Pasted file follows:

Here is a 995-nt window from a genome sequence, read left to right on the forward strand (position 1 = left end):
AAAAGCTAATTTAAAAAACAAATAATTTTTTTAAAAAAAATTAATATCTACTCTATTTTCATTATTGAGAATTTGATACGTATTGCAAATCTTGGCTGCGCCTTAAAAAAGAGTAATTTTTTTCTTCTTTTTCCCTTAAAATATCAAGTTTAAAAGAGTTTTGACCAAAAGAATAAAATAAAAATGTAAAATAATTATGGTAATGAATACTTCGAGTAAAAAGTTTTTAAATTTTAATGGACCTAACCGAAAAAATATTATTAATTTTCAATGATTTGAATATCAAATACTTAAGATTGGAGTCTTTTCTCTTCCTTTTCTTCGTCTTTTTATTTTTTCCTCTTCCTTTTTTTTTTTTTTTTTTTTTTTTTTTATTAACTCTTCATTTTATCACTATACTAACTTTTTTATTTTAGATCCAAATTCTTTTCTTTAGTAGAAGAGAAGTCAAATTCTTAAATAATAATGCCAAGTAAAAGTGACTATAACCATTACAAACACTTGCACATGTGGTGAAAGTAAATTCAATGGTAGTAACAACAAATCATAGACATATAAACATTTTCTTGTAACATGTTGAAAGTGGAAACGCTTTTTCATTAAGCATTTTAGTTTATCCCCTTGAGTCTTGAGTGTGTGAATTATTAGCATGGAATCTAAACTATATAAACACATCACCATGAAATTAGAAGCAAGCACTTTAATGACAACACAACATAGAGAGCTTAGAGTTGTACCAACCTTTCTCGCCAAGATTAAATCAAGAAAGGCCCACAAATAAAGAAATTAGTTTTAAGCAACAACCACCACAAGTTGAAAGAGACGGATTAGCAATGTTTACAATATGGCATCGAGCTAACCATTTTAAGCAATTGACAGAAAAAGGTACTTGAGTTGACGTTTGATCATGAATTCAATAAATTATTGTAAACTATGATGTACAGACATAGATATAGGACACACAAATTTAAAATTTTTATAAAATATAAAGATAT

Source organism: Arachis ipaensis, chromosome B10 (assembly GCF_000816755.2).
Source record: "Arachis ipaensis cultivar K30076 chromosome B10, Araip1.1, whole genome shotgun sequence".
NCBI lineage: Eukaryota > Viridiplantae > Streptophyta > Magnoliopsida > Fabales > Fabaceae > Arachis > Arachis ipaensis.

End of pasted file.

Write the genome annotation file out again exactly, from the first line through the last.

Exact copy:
Here is a 995-nt window from a genome sequence, read left to right on the forward strand (position 1 = left end):
AAAAGCTAATTTAAAAAACAAATAATTTTTTTAAAAAAAATTAATATCTACTCTATTTTCATTATTGAGAATTTGATACGTATTGCAAATCTTGGCTGCGCCTTAAAAAAGAGTAATTTTTTTCTTCTTTTTCCCTTAAAATATCAAGTTTAAAAGAGTTTTGACCAAAAGAATAAAATAAAAATGTAAAATAATTATGGTAATGAATACTTCGAGTAAAAAGTTTTTAAATTTTAATGGACCTAACCGAAAAAATATTATTAATTTTCAATGATTTGAATATCAAATACTTAAGATTGGAGTCTTTTCTCTTCCTTTTCTTCGTCTTTTTATTTTTTCCTCTTCCTTTTTTTTTTTTTTTTTTTTTTTTTTTATTAACTCTTCATTTTATCACTATACTAACTTTTTTATTTTAGATCCAAATTCTTTTCTTTAGTAGAAGAGAAGTCAAATTCTTAAATAATAATGCCAAGTAAAAGTGACTATAACCATTACAAACACTTGCACATGTGGTGAAAGTAAATTCAATGGTAGTAACAACAAATCATAGACATATAAACATTTTCTTGTAACATGTTGAAAGTGGAAACGCTTTTTCATTAAGCATTTTAGTTTATCCCCTTGAGTCTTGAGTGTGTGAATTATTAGCATGGAATCTAAACTATATAAACACATCACCATGAAATTAGAAGCAAGCACTTTAATGACAACACAACATAGAGAGCTTAGAGTTGTACCAACCTTTCTCGCCAAGATTAAATCAAGAAAGGCCCACAAATAAAGAAATTAGTTTTAAGCAACAACCACCACAAGTTGAAAGAGACGGATTAGCAATGTTTACAATATGGCATCGAGCTAACCATTTTAAGCAATTGACAGAAAAAGGTACTTGAGTTGACGTTTGATCATGAATTCAATAAATTATTGTAAACTATGATGTACAGACATAGATATAGGACACACAAATTTAAAATTTTTATAAAATATAAAGATAT

Source organism: Arachis ipaensis, chromosome B10 (assembly GCF_000816755.2).
Source record: "Arachis ipaensis cultivar K30076 chromosome B10, Araip1.1, whole genome shotgun sequence".
NCBI lineage: Eukaryota > Viridiplantae > Streptophyta > Magnoliopsida > Fabales > Fabaceae > Arachis > Arachis ipaensis.